Braeden Foster


Macrocosm is all about discovery. The world presented to you is vast and blades of grass tower way above you. The goal of the game is to photograph things you find interesting. You are scored based on what curious little events you can capture with your camera. However you will need the help of your creepy crawly friends in order to reach certain locations in the game.

Project Communications

My team has been able to work together quite effectively by sharing assets and ideas around on tools like Github, Slack and Google Drive. These tools have enabled us develop the game with an agile methodology as we can all contribute to the project, helping us to make the game quickly.

Github has been a very useful tool, as it has allowed us to source control our Unity project. Our team can develop assets like 3D models and sound effects and add them to the main Unity Project without any issues. This has allowed for the rapidly growing number of assets to appear within Macrocosm.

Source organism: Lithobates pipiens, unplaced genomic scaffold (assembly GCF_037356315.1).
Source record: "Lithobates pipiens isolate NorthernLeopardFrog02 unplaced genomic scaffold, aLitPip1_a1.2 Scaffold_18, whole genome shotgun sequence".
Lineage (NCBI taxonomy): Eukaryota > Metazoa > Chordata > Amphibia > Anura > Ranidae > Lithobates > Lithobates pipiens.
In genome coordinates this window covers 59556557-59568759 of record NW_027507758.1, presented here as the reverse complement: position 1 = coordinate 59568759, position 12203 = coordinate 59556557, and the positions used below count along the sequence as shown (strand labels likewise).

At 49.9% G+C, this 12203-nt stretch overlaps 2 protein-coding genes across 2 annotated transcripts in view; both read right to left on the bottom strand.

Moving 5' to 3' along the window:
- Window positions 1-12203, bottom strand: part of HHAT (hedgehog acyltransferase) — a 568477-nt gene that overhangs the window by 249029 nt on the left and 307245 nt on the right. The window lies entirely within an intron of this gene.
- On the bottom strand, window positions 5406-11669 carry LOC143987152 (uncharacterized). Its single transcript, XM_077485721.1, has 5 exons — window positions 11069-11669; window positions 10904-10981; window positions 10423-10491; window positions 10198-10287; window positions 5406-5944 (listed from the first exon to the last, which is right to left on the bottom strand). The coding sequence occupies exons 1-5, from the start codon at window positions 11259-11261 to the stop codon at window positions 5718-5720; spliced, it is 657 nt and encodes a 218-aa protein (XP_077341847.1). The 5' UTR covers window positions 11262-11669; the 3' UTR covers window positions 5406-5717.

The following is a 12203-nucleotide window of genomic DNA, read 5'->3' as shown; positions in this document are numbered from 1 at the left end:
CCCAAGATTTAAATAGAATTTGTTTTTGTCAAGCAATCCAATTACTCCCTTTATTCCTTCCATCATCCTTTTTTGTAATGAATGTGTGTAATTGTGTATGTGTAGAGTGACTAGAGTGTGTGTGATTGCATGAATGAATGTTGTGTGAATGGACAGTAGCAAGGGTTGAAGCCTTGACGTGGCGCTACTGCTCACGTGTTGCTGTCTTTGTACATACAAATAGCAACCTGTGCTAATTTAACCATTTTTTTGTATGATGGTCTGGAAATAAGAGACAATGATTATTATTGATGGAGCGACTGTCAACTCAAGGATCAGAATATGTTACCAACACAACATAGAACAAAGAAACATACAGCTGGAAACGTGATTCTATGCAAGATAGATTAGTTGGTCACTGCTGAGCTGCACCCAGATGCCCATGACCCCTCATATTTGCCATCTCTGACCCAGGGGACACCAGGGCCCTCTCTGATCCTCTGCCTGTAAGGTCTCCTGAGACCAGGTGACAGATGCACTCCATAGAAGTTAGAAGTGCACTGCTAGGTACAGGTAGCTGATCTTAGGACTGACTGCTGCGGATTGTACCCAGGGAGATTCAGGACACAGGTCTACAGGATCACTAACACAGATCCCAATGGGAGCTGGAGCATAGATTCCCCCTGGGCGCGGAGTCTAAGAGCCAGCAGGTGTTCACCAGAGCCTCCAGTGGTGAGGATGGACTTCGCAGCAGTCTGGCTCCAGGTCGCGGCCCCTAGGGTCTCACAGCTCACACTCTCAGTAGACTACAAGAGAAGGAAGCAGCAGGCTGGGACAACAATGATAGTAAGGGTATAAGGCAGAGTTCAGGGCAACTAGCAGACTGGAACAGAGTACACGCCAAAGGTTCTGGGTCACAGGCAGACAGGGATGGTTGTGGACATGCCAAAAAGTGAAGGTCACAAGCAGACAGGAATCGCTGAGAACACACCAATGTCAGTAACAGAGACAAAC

Slack has been very integral, mainly for it's ability to post other activity on other platforms. For example Pinterist and Github. We had slack post any photo that we pinned to Macrocosm board. This was used for imagery that we found inspiring and helped us to conceptualise our game. Slack would also use it's bot system to show the commits done by Github. This was useful as slack would give us a notification of who had done the commit and would show the commit message.

Google Drive has been useful for sharing documents and large assets that are not suitable over Github. We have used it to share our project proposal, sounds, textures and 3D models.

The sounds of Macrocosm

I have been collaborating with Silas McClintock for developing music and sound effects for Macrocosm. Silas has generally made some atmospheric music and I have been implementing the sounds into the game using a useful tool called Fmod Studio. Fmod is great because it you can pass parameters into Unity to automate everything in Fmod by Events that that happen within Unity. This has allowed me to design the music and sound effects dynamically.